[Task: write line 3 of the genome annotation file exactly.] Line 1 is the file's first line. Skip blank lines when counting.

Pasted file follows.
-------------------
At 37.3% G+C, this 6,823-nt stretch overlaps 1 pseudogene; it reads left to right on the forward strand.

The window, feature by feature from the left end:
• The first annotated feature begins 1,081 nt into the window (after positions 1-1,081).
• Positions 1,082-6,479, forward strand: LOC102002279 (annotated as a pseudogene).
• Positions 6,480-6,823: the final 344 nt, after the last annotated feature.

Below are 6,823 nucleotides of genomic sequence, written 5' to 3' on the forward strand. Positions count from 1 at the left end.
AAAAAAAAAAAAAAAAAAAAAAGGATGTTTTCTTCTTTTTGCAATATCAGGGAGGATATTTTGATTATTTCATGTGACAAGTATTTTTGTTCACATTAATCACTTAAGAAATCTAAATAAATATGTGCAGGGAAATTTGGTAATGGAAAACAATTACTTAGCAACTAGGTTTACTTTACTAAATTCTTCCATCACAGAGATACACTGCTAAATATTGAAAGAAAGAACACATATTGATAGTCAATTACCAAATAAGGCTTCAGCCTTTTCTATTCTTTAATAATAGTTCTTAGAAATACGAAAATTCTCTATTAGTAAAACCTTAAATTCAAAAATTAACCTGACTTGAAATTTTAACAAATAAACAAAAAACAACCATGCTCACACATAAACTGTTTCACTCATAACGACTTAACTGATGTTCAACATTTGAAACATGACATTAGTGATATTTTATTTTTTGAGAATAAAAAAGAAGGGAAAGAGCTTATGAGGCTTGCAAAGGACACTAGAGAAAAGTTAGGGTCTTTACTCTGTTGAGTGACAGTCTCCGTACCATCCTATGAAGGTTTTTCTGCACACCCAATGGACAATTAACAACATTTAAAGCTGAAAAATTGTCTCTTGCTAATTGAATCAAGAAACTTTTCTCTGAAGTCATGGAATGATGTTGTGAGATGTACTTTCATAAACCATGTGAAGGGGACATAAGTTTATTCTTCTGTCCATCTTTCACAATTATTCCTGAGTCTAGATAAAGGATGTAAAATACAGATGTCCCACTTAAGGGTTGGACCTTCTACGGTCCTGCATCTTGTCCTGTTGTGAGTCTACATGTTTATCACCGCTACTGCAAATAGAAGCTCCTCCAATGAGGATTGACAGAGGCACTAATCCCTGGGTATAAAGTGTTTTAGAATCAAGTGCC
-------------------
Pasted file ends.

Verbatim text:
• The first annotated feature begins 1,081 nt into the window (after positions 1-1,081).